McKinsey Global Identifies Twelve Technologies that Can Add to India’s GDP

These technologies, used together, could account for 20-30 percent of India’s GDP growth between 2012 and 2025 and help millions achieve a better quality of life, says McKinsey report.

New research by the McKinsey analyses twelve technologies, ranging from the mobile Internet to cloud computing to advanced genomics that could have a profound impact on growth and social progress and add $550 billion to a trillion dollars a year of economic value in India by 2025.

Technologies that digitize life and work: the mobile Internet, the cloud, the automation of knowledge work, digital payments, and verifiable digital identity.

Smart physical systems: the Internet of Things, intelligent transportation and distribution systems, advanced geographic information systems (GIS), and next- generation genomics.

Technologies for rethinking energy: unconventional oil and gas (horizontal drilling and hydraulic fracturing), renewable energy, and advanced energy storage.

 “The spread of digital technologies, as well as advances in energy and genomics, can be one of the most dominant drivers of productivity in India, redefine how basic services are delivered, and contribute to higher living standards for millions of Indians by raising education levels and improving healthcare outcomes,” says Noshir Kaka, MD of McKinsey & Company in India.

To assess the potential impact of the 12 technologies on the economy of India and the lives of its people, MGI sized more than 40 applications in six sectors of the economy: financial services, education and skills, healthcare, agriculture and food, energy, and infrastructure.  

 “The combined economic impact of the 12 technologies in 2025 could be up to six times the current economic value of the Indian IT industry. They can contribute as high a share of the national economy as the entire manufacturing sector does today,” says Anu Madgavkar, a senior fellow at the McKinsey Global Institute based in Mumbai.

Financial services. Disruptive technologies offer an opportunity to address persistent challenges such as lack of financial inclusion; just 36 percent of Indians have a bank account. Technology applications such as mobile payments can help as many as 300 million Indians gain access to banking services and could raise their incomes by 5 to 30 percent due to better access to credit and the ability to save and make remittances.

Education and skills.  School performance can be improved through e-administration, digital identity-based attendance systems, and online teacher certification and training. Blended learning with MOOCs (massive open online courses) can bring high-quality courses to students, and learning simulations can boosthands-on training in nursing and other disciplines.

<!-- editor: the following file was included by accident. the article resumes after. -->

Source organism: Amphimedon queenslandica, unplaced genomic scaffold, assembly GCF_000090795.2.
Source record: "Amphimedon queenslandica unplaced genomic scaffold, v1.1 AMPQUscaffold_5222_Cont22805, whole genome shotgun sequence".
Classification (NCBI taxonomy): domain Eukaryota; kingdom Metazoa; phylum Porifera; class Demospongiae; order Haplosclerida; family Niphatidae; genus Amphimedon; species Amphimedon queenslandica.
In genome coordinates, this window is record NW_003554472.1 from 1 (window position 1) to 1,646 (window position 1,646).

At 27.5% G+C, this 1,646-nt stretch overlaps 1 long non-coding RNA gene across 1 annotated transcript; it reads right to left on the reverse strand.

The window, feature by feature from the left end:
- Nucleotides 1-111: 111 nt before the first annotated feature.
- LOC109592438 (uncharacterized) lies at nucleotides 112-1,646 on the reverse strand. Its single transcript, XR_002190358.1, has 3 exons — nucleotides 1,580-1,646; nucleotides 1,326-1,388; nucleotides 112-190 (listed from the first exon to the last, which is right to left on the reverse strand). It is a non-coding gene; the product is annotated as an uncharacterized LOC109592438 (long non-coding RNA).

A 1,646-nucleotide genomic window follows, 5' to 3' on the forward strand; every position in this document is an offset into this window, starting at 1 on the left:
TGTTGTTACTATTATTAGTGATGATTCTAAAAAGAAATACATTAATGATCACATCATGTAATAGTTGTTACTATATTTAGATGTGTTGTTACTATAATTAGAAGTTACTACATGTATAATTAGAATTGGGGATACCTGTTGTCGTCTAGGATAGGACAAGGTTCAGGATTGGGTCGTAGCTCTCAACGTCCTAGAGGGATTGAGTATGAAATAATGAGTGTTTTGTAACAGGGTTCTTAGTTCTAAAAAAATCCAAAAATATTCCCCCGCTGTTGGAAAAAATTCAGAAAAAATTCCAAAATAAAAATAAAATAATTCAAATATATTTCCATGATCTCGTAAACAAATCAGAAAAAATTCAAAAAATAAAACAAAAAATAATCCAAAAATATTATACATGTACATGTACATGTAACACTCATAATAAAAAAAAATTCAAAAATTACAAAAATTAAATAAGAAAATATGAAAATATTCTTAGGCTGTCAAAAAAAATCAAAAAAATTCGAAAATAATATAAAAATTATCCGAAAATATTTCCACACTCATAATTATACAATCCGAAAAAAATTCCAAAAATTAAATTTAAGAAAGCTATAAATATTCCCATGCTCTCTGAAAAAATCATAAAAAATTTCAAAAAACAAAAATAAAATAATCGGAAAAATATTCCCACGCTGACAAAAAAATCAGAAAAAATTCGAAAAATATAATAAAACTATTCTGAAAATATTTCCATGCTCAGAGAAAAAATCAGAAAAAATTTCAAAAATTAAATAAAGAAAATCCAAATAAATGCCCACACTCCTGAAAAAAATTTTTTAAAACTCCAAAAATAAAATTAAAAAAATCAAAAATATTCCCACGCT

Health care. Disruptive technologies could transform delivery of public health services by 2025. Using Internet of Things tracking systems to curb counterfeit drugs could be worth as much as $15 billion per year. The total value of empowering technologies in health care could be $25 billion to $65 billion per year in 2025.

Agriculture and food. Hybrid and genetically modified crops, precision farming (using sensors and GIS-based soil, weather, and water data to guide farming decisions), and mobile Internet-based farm extension and market information services can help create more than half the $45 billion to $80 billion per year in additional value the sector could realize in 2025.

Energy. Globally disruptive energy technologies can help India diversify its energy supply. These include unconventional oil and gas, solar technology, and both grid and off-grid and offshore renewable energy sources like wind, solar, and seaweed bio-fuels. Advanced metering infrastructure, low-cost energy storage devices, and conservation technologies can capture efficiencies along the value chain.  

Infrastructure. Use of RFID tags and other tracking technologies can automate terminal and warehouse management, raising efficiency by 50 percent. Using sensors, leakage in water systems can cut by 15 to 20 percent, helping reduce water shortages. Project-management systems and next-generation building technologies (extensive use of factory-made prefabricated parts, for example) can help India deliver ten million affordable homes by 2025. Together these infrastructure technologies can contribute $30 billion to $45 billion per year in value in 2025.



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